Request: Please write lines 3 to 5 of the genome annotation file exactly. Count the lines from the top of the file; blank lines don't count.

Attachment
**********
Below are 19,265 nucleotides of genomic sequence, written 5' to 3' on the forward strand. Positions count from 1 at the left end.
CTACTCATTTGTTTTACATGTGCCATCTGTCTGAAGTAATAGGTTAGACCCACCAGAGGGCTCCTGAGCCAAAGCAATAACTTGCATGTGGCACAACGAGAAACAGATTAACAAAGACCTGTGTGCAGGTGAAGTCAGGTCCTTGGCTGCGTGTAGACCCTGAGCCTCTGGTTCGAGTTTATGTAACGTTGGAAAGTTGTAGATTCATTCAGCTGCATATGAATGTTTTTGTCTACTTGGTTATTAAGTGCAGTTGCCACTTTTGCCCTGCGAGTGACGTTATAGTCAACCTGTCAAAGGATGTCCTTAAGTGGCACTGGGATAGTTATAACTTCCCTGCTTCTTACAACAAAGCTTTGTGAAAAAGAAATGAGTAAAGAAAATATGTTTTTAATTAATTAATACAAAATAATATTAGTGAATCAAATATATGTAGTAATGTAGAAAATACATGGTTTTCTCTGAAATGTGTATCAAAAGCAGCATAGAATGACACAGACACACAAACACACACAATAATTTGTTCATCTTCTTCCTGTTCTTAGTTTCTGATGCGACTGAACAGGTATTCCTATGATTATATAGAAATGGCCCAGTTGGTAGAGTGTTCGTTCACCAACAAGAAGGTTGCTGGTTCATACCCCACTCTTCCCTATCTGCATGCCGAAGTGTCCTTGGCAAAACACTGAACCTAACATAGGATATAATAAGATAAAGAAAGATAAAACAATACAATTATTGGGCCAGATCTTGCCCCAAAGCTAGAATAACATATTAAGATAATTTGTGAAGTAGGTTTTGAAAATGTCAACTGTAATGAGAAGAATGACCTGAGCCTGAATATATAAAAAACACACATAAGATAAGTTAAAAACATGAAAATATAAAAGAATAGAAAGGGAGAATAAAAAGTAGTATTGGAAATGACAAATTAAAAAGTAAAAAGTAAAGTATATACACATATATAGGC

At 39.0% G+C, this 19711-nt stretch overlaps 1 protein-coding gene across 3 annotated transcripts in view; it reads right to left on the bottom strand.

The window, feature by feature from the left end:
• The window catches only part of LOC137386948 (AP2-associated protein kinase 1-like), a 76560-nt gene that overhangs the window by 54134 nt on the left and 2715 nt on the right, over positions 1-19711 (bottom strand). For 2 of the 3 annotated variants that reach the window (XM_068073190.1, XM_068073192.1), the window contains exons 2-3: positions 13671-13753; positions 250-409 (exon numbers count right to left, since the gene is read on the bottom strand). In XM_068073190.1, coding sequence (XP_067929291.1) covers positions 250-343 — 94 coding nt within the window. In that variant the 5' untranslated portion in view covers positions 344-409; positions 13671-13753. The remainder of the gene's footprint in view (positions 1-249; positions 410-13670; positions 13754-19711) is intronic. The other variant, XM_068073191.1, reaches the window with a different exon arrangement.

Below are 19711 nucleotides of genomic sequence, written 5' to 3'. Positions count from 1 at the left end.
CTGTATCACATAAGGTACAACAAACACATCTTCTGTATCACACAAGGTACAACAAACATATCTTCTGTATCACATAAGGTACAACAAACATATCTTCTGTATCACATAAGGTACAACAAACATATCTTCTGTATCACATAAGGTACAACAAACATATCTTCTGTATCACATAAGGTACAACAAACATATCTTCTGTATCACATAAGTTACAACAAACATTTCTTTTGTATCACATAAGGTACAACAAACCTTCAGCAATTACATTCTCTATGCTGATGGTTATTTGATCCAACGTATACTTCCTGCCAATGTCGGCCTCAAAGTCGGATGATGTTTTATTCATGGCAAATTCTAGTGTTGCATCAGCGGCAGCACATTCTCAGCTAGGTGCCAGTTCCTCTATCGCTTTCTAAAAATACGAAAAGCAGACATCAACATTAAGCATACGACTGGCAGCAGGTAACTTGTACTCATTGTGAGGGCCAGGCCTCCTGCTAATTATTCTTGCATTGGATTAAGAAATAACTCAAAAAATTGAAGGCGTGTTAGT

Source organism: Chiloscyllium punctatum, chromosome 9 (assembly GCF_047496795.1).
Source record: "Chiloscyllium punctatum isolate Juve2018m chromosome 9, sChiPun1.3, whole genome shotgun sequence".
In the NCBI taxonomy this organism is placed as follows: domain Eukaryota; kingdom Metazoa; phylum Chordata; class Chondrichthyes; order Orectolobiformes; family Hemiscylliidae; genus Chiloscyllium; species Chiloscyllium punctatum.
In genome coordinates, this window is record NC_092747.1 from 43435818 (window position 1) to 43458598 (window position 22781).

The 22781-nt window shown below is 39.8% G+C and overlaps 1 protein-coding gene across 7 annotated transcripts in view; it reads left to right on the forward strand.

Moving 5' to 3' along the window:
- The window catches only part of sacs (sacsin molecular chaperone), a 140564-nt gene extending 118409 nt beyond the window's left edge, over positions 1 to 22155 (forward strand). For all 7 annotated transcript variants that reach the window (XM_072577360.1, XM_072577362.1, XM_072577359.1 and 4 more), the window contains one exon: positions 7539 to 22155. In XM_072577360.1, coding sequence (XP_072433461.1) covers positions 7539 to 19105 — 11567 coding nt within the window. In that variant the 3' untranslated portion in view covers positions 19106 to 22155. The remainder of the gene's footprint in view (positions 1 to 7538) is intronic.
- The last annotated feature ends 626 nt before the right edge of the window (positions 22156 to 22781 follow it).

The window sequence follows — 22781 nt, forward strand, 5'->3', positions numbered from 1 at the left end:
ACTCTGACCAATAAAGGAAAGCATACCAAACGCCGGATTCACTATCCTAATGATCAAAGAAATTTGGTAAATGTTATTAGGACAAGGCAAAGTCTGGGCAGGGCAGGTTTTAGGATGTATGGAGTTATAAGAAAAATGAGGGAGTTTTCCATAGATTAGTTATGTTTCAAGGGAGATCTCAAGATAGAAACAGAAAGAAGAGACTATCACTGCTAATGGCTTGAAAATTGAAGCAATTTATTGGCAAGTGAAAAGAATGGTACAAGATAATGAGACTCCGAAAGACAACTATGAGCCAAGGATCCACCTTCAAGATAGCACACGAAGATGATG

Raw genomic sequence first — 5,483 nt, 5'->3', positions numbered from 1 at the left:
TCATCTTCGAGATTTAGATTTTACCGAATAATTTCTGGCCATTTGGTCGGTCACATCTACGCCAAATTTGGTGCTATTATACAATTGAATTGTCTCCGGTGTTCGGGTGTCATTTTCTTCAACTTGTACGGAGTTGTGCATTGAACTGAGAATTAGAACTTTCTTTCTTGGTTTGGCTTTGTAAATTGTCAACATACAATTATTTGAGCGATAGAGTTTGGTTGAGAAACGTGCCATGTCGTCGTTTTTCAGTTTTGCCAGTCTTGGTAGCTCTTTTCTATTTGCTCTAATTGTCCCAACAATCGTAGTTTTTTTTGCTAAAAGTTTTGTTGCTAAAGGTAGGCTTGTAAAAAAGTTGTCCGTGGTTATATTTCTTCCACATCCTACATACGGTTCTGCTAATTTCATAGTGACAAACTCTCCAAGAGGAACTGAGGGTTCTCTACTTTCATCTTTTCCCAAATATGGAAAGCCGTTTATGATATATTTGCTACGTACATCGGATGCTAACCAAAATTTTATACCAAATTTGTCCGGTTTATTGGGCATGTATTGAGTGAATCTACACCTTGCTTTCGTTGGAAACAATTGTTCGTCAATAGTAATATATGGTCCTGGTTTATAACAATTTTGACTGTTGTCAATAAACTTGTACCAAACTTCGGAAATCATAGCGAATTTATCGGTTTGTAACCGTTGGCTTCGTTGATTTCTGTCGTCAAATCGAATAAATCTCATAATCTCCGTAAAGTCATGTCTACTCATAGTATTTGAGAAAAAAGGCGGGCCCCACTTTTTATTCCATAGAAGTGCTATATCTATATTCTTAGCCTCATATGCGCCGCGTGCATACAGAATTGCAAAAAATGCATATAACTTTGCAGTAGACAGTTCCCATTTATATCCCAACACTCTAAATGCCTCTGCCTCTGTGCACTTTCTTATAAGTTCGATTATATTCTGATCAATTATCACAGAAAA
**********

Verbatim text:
At 39.0% G+C, this 19711-nt stretch overlaps 1 protein-coding gene across 3 annotated transcripts in view; it reads right to left on the bottom strand.

The window, feature by feature from the left end:
• The window catches only part of LOC137386948 (AP2-associated protein kinase 1-like), a 76560-nt gene that overhangs the window by 54134 nt on the left and 2715 nt on the right, over positions 1-19711 (bottom strand). For 2 of the 3 annotated variants that reach the window (XM_068073190.1, XM_068073192.1), the window contains exons 2-3: positions 13671-13753; positions 250-409 (exon numbers count right to left, since the gene is read on the bottom strand). In XM_068073190.1, coding sequence (XP_067929291.1) covers positions 250-343 — 94 coding nt within the window. In that variant the 5' untranslated portion in view covers positions 344-409; positions 13671-13753. The remainder of the gene's footprint in view (positions 1-249; positions 410-13670; positions 13754-19711) is intronic. The other variant, XM_068073191.1, reaches the window with a different exon arrangement.